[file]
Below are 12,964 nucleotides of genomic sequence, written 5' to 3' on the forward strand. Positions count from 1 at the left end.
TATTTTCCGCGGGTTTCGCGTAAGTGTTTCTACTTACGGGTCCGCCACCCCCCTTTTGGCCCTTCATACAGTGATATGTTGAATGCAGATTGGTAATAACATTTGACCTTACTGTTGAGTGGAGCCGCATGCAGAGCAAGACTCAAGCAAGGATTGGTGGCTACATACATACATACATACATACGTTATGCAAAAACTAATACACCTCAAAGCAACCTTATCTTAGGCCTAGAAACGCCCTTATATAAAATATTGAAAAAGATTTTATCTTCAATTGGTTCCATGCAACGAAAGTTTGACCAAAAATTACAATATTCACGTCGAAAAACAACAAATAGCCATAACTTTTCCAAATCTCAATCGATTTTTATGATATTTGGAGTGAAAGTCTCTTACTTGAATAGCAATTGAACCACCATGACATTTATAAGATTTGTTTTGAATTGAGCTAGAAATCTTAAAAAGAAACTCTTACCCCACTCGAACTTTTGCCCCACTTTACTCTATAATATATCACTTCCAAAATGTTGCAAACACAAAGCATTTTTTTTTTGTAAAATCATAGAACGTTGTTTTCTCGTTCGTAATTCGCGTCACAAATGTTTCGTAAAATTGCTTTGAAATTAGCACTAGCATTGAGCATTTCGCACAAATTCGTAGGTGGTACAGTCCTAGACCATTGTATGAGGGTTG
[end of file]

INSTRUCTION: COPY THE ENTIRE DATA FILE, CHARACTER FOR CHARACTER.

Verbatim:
Below are 12,964 nucleotides of genomic sequence, written 5' to 3' on the forward strand. Positions count from 1 at the left end.
TATTTTCCGCGGGTTTCGCGTAAGTGTTTCTACTTACGGGTCCGCCACCCCCCTTTTGGCCCTTCATACAGTGATATGTTGAATGCAGATTGGTAATAACATTTGACCTTACTGTTGAGTGGAGCCGCATGCAGAGCAAGACTCAAGCAAGGATTGGTGGCTACATACATACATACATACATACGTTATGCAAAAACTAATACACCTCAAAGCAACCTTATCTTAGGCCTAGAAACGCCCTTATATAAAATATTGAAAAAGATTTTATCTTCAATTGGTTCCATGCAACGAAAGTTTGACCAAAAATTACAATATTCACGTCGAAAAACAACAAATAGCCATAACTTTTCCAAATCTCAATCGATTTTTATGATATTTGGAGTGAAAGTCTCTTACTTGAATAGCAATTGAACCACCATGACATTTATAAGATTTGTTTTGAATTGAGCTAGAAATCTTAAAAAGAAACTCTTACCCCACTCGAACTTTTGCCCCACTTTACTCTATAATATATCACTTCCAAAATGTTGCAAACACAAAGCATTTTTTTTTTGTAAAATCATAGAACGTTGTTTTCTCGTTCGTAATTCGCGTCACAAATGTTTCGTAAAATTGCTTTGAAATTAGCACTAGCATTGAGCATTTCGCACAAATTCGTAGGTGGTACAGTCCTAGACCATTGTATGAGGGTTG